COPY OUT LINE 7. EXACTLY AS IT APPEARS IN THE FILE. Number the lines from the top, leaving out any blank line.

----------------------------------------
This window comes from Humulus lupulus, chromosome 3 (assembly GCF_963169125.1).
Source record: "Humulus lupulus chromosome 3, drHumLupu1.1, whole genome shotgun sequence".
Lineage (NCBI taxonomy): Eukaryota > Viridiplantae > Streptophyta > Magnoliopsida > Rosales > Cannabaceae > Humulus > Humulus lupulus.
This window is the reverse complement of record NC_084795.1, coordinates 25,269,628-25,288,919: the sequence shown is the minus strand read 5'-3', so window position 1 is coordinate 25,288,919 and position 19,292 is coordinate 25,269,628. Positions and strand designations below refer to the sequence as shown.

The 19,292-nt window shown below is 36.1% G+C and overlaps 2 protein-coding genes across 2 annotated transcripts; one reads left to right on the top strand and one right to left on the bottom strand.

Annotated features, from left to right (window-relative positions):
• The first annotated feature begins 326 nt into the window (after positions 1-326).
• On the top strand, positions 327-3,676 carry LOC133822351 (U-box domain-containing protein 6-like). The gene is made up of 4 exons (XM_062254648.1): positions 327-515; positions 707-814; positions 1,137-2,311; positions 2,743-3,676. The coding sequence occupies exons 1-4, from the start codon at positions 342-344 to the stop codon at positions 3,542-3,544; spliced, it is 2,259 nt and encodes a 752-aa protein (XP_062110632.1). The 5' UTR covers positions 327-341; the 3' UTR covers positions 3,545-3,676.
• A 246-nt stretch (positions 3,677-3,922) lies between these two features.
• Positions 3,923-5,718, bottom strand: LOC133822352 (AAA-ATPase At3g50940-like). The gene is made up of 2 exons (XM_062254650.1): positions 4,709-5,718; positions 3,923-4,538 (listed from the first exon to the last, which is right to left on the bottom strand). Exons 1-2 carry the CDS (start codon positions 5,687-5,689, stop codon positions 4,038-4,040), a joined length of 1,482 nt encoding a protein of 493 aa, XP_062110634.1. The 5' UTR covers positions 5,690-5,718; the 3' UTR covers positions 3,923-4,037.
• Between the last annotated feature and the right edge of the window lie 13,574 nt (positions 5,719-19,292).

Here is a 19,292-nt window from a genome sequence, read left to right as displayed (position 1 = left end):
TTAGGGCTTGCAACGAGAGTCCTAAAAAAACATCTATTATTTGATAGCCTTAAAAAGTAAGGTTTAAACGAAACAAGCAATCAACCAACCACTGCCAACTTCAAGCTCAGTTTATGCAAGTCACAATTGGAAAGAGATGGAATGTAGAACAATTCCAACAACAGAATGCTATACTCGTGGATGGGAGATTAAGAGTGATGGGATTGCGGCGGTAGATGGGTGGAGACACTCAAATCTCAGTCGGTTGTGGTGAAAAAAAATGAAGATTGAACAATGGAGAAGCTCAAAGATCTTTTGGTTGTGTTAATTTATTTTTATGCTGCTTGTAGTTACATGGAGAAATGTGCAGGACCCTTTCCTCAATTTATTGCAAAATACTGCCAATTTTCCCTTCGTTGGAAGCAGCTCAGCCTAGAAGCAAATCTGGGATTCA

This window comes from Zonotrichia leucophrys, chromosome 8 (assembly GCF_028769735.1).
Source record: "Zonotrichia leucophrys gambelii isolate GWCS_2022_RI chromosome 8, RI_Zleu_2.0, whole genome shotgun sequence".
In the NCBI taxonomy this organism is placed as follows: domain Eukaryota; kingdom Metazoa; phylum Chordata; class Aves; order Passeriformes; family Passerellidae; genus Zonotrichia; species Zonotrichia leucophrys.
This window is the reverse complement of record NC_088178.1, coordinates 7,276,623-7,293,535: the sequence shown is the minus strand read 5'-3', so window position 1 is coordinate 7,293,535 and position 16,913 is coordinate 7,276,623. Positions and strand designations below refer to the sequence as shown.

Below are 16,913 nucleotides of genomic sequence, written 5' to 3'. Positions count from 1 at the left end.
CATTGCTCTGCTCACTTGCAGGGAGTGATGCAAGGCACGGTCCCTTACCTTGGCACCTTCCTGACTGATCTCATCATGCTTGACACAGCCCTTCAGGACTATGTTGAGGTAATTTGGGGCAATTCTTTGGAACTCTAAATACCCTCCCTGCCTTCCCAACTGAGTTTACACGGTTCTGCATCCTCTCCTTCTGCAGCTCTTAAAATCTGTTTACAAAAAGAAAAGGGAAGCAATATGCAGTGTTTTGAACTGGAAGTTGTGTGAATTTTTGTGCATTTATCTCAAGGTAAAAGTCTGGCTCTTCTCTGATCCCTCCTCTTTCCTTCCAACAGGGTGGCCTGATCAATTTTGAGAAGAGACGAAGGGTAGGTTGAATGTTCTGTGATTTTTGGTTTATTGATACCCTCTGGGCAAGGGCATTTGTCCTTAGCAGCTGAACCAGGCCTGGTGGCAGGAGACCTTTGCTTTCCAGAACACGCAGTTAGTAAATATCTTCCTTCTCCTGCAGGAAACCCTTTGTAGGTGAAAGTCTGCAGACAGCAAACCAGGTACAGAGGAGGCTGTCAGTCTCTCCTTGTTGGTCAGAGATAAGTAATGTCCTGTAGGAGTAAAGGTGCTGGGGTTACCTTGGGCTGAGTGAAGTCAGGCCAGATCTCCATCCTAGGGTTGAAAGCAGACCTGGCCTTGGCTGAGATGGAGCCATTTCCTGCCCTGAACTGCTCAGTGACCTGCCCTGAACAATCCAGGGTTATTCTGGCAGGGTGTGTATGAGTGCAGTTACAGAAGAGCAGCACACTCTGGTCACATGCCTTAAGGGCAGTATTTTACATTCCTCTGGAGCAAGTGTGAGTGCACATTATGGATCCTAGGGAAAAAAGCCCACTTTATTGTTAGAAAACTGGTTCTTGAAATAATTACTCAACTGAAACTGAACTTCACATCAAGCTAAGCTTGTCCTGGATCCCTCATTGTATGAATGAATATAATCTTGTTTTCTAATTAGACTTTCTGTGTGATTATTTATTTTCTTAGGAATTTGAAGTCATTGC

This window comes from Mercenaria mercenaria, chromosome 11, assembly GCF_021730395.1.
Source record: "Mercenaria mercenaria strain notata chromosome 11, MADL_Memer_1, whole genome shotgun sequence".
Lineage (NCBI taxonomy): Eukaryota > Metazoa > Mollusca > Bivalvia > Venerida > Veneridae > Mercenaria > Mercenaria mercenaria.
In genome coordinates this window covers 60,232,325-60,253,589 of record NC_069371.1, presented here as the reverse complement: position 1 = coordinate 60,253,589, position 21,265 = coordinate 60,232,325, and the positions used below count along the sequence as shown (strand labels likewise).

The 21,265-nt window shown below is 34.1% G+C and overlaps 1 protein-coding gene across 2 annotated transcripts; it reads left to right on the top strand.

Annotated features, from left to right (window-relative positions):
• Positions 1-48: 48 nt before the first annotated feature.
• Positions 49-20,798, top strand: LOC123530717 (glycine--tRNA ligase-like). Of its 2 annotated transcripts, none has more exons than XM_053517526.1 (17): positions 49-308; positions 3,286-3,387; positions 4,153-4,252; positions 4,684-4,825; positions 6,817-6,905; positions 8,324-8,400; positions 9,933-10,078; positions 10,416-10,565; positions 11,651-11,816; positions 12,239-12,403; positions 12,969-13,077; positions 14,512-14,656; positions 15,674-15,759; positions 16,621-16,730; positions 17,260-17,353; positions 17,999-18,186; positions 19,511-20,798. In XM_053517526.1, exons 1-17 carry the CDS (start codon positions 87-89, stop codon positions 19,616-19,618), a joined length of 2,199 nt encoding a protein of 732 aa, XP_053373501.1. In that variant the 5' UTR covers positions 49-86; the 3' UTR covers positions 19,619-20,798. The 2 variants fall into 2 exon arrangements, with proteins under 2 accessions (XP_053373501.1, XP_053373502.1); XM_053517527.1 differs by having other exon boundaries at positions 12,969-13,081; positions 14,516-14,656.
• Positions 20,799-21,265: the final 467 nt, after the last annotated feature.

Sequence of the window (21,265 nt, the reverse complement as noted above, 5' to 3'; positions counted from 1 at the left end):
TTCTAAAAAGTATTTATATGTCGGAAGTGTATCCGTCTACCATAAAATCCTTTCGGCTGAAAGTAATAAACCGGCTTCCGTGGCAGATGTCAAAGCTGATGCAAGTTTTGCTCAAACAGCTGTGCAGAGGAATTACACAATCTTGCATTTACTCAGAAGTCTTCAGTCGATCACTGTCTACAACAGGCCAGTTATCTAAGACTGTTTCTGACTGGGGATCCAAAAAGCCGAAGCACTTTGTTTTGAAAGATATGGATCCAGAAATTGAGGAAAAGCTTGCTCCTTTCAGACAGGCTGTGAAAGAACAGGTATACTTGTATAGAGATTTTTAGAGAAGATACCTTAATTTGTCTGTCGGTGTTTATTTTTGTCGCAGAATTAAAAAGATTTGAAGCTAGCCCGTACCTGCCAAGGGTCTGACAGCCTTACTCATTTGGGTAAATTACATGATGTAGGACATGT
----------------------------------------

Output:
• The first annotated feature begins 326 nt into the window (after positions 1-326).